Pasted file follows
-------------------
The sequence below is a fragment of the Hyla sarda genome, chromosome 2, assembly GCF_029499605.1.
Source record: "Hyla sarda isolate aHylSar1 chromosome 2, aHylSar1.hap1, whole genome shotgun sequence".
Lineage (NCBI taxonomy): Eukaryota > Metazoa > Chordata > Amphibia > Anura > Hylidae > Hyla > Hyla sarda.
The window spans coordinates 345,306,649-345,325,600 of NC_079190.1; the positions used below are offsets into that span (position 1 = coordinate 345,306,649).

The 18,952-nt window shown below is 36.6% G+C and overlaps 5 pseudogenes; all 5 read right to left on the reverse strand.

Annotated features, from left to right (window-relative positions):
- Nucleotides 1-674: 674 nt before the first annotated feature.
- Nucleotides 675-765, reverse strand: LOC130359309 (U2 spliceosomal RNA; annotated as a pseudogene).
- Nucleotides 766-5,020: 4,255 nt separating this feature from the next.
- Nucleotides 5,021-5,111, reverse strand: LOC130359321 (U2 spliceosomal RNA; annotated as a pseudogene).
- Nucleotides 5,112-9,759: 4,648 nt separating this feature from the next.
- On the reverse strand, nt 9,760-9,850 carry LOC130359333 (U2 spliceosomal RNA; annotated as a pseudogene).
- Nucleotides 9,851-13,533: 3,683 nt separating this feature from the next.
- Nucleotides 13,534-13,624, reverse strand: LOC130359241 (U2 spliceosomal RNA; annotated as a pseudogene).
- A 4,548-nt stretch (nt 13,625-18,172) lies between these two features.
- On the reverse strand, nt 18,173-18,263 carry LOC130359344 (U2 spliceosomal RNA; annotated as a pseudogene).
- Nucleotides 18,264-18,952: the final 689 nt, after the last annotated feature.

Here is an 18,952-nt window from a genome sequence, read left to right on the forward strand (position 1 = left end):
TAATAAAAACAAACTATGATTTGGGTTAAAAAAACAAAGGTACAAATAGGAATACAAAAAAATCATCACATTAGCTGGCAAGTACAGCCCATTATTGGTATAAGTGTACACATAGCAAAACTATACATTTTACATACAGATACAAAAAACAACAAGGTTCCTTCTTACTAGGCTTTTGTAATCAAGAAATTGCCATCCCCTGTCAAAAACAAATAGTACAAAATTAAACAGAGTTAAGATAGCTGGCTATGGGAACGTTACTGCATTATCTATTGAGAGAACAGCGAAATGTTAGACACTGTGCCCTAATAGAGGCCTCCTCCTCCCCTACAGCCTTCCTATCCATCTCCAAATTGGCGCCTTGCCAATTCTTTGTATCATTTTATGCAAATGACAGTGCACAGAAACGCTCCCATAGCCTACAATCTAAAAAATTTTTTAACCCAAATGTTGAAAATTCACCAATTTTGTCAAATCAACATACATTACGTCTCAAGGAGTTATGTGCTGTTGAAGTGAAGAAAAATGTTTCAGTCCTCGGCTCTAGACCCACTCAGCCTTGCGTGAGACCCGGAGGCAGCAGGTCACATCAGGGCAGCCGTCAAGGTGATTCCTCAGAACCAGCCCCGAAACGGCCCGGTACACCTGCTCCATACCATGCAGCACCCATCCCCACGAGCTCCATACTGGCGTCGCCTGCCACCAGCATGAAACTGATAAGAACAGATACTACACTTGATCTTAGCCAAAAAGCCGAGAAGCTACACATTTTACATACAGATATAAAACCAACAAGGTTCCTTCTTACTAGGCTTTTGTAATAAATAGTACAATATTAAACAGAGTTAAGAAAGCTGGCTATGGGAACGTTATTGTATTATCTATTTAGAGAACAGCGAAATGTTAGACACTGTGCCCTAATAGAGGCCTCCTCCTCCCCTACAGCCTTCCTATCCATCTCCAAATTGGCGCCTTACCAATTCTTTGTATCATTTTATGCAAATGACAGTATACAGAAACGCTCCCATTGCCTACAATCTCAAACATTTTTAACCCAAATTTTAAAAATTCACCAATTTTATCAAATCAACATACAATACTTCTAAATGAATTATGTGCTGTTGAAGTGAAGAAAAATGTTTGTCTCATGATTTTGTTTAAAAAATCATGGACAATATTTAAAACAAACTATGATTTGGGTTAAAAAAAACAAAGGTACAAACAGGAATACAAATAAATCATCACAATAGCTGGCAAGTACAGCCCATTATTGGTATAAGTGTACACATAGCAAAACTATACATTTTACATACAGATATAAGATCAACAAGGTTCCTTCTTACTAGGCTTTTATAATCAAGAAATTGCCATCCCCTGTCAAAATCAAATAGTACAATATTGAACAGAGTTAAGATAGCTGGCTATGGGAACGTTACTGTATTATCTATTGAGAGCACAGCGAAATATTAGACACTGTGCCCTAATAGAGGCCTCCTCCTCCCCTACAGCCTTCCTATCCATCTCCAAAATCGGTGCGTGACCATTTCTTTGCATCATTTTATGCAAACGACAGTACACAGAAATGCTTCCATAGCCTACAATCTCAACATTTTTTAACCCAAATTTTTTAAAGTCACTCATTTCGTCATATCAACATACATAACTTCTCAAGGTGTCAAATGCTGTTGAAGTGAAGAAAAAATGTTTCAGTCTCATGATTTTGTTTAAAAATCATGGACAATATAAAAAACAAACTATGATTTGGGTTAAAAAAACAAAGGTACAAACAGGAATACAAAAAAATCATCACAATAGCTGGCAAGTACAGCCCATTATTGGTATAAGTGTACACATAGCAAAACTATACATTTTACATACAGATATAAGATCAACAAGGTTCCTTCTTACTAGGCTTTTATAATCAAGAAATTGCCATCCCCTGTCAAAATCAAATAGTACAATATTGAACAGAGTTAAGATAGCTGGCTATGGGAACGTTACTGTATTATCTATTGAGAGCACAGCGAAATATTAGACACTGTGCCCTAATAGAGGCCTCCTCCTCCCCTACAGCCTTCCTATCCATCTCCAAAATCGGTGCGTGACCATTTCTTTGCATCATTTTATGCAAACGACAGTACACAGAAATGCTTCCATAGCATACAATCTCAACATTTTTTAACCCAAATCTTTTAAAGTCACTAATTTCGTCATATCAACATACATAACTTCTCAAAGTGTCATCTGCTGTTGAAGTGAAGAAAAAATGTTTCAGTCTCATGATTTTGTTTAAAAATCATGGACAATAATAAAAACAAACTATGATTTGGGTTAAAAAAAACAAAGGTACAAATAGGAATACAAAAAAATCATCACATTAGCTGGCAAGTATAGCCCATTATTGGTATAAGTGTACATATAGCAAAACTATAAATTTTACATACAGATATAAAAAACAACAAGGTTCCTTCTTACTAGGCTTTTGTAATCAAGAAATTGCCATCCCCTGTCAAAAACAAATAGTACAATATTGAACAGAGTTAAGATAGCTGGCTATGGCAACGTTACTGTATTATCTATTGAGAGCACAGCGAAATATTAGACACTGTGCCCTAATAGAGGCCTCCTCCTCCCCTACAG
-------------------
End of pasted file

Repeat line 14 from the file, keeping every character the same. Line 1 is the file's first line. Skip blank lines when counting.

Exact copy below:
- Nucleotides 13,534-13,624, reverse strand: LOC130359241 (U2 spliceosomal RNA; annotated as a pseudogene).